Please note: As of March 1, 2007, registration is closed.
Language is a source of beauty and understanding, but it is also a barrier to communication between nations and cultures – and between those of us who live in the present and those who lived long ago. Some would argue that the Internet’s ubiquity has raised the problem of communicating across national and cultural boundaries to a new level of urgency. In fact, however, the challenge of translation has been with us since at least the Middle Ages. Then as now, translators have occupied a central position in fostering the progress of literature, science, and society. Understanding the translator’s role in the past is the key to understanding the importance of translations in many current debates in diplomacy, journalism, economics, art, and culture.
This day-long symposium is open to the general public.
Session I: Manuscript to Print
||9:00 a.m., The Newberry Library
Patricia Clare Ingham, Indiana University
"Romancing the Public"
Romance is an unusual genre -- both universalizing and particularizing, both aristocratic and popular. Professor Ingham, an expert on William Caxton and other early English writers and printers, will explore how the broad dissemination of popular texts brought new demands on the translator’s art in the fifteenth and sixteenth centuries.
Thomas Hahn, University of Rochester
"Linguistic, National, and Global Communities"
Professor Hahn’s thesis is that the New World was “created” through the medium of print, since Europeans’ understanding of the Americas derived primarily from what they read in translations of travel accounts. Professor Hahn will discuss the role of translation in mediating and shaping explorers’ experiences for readers from different nations and societies.
Session II: Problematics
||11:00 a.m., The Newberry Library
Göran Malmqvist, Swedish Academy
"The Translator’s Responsibility: A Divided Loyalty?"
Göran Malmqvist will discuss the translator’s twofold duty: to the author of the original work and to readers in the new language. Resolving potential conflicts between those responsibilities is a goal not always easy to achieve. Dr. Malmqvist will also share his insights into the needs of a very special readership: the members of the Swedish Academy who, charged with selecting one author each year to receive the Nobel Prize for Literature, must judge the literary quality of works they cannot read in the original languages.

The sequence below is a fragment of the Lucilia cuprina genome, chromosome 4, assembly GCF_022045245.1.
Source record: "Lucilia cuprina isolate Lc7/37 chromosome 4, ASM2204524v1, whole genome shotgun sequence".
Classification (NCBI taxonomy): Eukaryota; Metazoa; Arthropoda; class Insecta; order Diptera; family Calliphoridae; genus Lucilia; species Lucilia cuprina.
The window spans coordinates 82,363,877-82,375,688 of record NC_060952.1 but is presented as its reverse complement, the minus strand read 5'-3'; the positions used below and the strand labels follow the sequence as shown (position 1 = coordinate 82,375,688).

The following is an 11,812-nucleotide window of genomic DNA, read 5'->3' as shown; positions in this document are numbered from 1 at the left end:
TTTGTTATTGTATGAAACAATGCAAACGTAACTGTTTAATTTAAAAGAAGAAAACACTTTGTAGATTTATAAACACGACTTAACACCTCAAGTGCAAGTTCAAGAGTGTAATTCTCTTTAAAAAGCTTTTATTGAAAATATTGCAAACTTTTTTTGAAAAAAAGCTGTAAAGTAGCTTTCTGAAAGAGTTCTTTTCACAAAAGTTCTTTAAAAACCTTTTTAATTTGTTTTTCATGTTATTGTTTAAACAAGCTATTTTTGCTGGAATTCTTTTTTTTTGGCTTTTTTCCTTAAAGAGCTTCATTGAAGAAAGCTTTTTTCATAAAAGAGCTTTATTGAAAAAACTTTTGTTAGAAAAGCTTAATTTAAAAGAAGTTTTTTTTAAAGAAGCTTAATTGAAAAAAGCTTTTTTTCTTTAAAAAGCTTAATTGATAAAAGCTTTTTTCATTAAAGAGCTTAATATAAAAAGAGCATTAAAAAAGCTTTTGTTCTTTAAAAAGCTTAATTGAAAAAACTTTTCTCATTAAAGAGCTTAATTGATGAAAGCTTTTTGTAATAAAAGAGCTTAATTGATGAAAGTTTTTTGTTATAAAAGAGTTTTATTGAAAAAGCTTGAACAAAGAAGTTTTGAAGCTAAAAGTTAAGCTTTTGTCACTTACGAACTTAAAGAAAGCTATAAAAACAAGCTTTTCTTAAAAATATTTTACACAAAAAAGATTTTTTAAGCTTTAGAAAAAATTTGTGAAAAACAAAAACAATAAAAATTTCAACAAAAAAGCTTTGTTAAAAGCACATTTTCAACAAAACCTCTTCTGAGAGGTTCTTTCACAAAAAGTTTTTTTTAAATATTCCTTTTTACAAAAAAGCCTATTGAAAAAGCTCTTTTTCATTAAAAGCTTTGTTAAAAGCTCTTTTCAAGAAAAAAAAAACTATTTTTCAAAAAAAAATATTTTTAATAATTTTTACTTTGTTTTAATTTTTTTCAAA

Douglas Hofstadter, Indiana University
"Who Is the Real Author of a Translated Book?"
Can Dante really be understood in English, a language that didn't even exist when he was alive? Crazy! This observation will be the starting point for Professor Hofstadter's consideration of some paradoxes of translation. The polymath author of the Pulitzer Prize-winning Gödel, Escher, Bach: An Eternal Golden Braid (1979), Hofstadter is well known as a cognitive scientist and has also translated literary works from several languages.
Session III: Today and Tomorrow
||2:30 p.m., Alliance Française Auditorium
The symposium will reconvene for a panel discussion by the four morning speakers under the leadership of Diana Robin, a distinguished translator of Renaissance texts and Scholar-in-Residence at the Newberry Library. The panel will consider the future of translation and translation studies, which seem inevitably linked to the ongoing development of the Internet and of digital translation technologies. Will the global dissemination of literary, scientific, scholarly, and popular works all come to depend on digital translation platforms, or will we see an increasing divide in the way various translations are accomplished and received?
Morning sessions will be held in Ruggles Hall of the Newberry Library, 60 W. Walton Street, Chicago. The afternoon session will be held at the Alliance Française de Chicago, 54 W. Chicago Avenue, Chicago.
The 2007 Caxton Club/Newberry Library Symposium is made possible in part by a grant from the Illinois Humanities Council, the National Endowment for the Humanities, and the Illinois General Assembly.
It is also supported by gifts from the following institutions and individuals. We are deeply grateful.
Chicago Area Translators and Interpreters Association (CHICATA)
English Department, Columbia College
Embassy of Sweden and Consul General of Sweden Kerstin B. Lane
Lawrence J. and Ruth D. McCrank
Sem Sutter and John Q. Easton
Sandra Smith Schulte, in appreciation for Le Ton beau de Marot
Because of strong advance registration, we are now at capacity for this
Unfortunately, we cannot accept additional registrations.